What NOT to Do When Recruiting Volunteers

What NOT to Do When Recruiting Volunteers
April 17, 2018 Meghan Brown
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  1.  Don’t call people out during Sunday service. No one likes to be called on in front of a large group, especially at church. If you have the opportunity to ask for volunteers from the stage, then consider having people give a testimonial about the amazing time they had when they volunteered for the previous VBS.
  2.  Don’t ask someone during or within 24 hours of serving on a crazy day of Sunday school, being a chaperone for a field trip, taking kids to a trampoline park, hosting a sleepover for eight 6-year-olds, or spending any time near the Chick-fil-A play area. It’s all about timing. Obviously these people love kids, but give them a breather. Come back to them when they can look back on those moments fondly with the rose-colored glasses of far-off memories.
  3.  Don’t stage a surprise attack. The surprise attack can happen in many forms. You can literally surprise people by jumping out from behind the greenery at church and scaring them into volunteering. Or you can ask them when they least expect it, taking them by surprise and making them feel like they have to say yes.
  4.  Don’t use a guilt trip. This is not the time to call in a favor for that time you dog-sat for your friend Jenny. By all means, ask Jenny to be a part of VBS, but let her know it’s because it’s a great way to help change kids’ lives and have a blast in the process.
  5. Don’t use the kids to ask. Actually, scratch that. Use the kids—how can anyone say no to kids? But defer to #4 (no Oliver Twist moments; have the kids keep it light, positive, and fun)

I know that when it’s getting down to the wire, you’re willing to do anything to fill the spots. After all, you have kids and families counting on you. But instead of resorting to drastic measures, take a deep breath and prayerfully consider who would be great as volunteers and trust that God will provide. This is not just about filling spots; it’s filling the right people in the right spots.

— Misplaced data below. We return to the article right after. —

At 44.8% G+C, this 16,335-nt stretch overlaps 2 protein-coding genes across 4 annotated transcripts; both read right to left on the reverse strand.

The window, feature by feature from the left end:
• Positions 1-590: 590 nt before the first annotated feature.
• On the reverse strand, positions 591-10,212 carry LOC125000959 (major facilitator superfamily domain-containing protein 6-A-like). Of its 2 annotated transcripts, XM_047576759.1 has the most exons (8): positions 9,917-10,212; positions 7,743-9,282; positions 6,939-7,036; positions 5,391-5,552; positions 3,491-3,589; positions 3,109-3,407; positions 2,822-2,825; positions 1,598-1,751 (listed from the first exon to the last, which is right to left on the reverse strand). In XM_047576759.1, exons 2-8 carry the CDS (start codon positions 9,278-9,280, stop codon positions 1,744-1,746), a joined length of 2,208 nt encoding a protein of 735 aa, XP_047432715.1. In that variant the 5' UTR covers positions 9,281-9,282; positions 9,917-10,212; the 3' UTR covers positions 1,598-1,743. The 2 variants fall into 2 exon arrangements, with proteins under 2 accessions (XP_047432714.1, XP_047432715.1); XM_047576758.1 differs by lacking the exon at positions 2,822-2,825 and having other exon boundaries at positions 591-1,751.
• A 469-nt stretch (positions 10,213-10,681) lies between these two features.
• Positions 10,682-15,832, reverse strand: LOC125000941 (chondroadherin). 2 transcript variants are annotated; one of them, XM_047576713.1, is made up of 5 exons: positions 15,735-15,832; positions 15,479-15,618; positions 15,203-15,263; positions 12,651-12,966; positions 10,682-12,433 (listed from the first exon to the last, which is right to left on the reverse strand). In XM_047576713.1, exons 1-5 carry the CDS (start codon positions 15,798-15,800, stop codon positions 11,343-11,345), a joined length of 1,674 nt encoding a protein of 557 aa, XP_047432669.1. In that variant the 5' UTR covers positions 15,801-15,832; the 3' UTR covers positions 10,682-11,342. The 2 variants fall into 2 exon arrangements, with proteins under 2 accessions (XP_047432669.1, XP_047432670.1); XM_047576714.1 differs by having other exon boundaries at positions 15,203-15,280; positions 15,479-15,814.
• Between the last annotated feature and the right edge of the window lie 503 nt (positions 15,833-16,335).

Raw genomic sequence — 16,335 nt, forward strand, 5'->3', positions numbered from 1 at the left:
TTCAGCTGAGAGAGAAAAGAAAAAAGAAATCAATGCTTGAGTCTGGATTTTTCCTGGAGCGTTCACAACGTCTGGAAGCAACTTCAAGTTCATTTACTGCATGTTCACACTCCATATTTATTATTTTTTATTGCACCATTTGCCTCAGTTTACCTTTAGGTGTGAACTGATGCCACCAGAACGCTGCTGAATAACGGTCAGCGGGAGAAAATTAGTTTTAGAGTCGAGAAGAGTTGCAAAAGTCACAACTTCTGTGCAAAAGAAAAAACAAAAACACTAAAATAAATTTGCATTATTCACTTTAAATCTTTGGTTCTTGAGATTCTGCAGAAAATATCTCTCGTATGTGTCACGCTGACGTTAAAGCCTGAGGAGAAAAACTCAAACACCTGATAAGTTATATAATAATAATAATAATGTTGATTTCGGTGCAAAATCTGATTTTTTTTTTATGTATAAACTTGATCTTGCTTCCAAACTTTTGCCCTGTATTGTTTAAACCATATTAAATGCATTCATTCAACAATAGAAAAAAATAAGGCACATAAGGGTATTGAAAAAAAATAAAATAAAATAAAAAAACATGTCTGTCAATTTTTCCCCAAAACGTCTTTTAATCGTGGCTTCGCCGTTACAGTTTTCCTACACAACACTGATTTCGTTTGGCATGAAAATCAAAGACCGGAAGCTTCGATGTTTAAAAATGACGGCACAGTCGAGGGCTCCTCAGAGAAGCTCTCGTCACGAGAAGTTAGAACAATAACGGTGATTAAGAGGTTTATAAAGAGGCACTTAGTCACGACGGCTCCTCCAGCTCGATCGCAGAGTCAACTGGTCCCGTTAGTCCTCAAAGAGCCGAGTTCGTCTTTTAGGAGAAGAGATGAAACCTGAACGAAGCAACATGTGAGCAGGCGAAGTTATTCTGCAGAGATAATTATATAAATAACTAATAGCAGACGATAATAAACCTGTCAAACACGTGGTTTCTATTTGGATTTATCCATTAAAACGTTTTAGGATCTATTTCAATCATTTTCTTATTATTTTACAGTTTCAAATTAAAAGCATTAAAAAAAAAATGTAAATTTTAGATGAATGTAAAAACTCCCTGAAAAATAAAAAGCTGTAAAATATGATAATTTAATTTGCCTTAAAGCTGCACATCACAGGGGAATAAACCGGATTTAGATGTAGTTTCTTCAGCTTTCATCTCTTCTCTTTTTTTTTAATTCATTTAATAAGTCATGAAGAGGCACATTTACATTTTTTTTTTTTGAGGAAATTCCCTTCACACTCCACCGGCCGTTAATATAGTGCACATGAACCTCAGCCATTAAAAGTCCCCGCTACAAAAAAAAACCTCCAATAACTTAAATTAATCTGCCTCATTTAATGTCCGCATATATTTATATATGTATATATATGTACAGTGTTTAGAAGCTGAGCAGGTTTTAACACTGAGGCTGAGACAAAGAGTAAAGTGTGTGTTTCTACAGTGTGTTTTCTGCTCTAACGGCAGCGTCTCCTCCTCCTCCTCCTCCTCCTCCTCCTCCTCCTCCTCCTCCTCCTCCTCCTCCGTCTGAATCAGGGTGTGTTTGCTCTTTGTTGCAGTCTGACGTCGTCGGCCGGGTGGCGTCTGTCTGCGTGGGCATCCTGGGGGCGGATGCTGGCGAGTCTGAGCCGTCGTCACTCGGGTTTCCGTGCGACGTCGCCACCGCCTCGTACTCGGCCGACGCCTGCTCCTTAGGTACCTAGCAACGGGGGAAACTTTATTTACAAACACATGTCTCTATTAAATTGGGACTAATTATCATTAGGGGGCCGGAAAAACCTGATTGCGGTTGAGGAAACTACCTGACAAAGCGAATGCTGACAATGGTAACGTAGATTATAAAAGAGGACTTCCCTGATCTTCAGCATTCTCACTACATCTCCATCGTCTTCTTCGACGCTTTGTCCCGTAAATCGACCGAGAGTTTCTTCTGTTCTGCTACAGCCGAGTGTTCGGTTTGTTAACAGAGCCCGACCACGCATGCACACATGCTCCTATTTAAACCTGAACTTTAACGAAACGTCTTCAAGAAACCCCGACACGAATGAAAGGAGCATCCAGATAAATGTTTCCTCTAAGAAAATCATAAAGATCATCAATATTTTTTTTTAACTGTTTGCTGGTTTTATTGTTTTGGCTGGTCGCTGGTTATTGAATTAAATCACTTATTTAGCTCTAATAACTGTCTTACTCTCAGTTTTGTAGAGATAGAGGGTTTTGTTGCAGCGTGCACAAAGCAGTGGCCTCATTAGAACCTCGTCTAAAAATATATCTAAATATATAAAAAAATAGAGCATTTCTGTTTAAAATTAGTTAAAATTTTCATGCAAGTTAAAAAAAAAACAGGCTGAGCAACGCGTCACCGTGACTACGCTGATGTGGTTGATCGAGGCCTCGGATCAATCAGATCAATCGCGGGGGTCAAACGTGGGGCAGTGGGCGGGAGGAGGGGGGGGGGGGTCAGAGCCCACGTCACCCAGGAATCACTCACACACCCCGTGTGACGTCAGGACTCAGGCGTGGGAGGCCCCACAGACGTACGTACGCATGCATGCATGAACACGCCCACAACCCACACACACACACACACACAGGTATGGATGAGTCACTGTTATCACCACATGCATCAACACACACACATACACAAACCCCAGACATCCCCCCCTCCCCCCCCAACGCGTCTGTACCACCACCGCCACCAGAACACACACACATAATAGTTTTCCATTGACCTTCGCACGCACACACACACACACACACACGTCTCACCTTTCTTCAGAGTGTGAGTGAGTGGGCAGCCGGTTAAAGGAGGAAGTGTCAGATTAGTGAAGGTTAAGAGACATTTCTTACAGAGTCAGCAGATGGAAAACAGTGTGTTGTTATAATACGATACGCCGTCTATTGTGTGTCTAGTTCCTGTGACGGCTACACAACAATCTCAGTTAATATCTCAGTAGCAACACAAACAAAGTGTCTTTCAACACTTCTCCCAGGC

If you think someone would be a great volunteer, approach that person in a way that makes him or her feel valued, and share why you think that person would be a great fit. See how you can do that in under 90 seconds!

VBS enthusiast Meghan Brown is passionate about all things VBS and sharing God’s love with kids. A native Texan and graduate of Duke University, she loves sports, books you can hold in your hand and spending countless hours pinning things on Pinterest that she’ll never actually do.

2 Comments

  1. Nicki 2 months ago

    Great list, Meghan! I’d like to add, after my recent VBS volunteering experience (or lack thereof), that it is essential to not take on too many volunteers and that those who go through the effort of having their background checks done in order to volunteer be valued (as you stated) by being acknowledged and included in the preparations for the week.
    My church recently had their VBs and while I know the first day can be disorganized, I wasn’t included in the preparations at all and there were 15-20 “extra” volunteers who literally stood around for 3 hours ( yours truly included) because we actually weren’t really needed. Inclusion is everything, or there has to be some sort of cut-off when too many volunteer.

    • Author
      Meghan Brown 2 months ago

      Nicki, thank you for the feedback, you make SUCH a good point! It’s important to right-size your volunteer numbers. We experience that at times when we do our field test and it can be an added stress on the director to find extra jobs. We generally add the extra volunteers to Games and the Snack-making sections as more hands are always welcome in those areas. It can also be helpful for the director to have a list of things that need to be prepped throughout the week that they can put people on each day.

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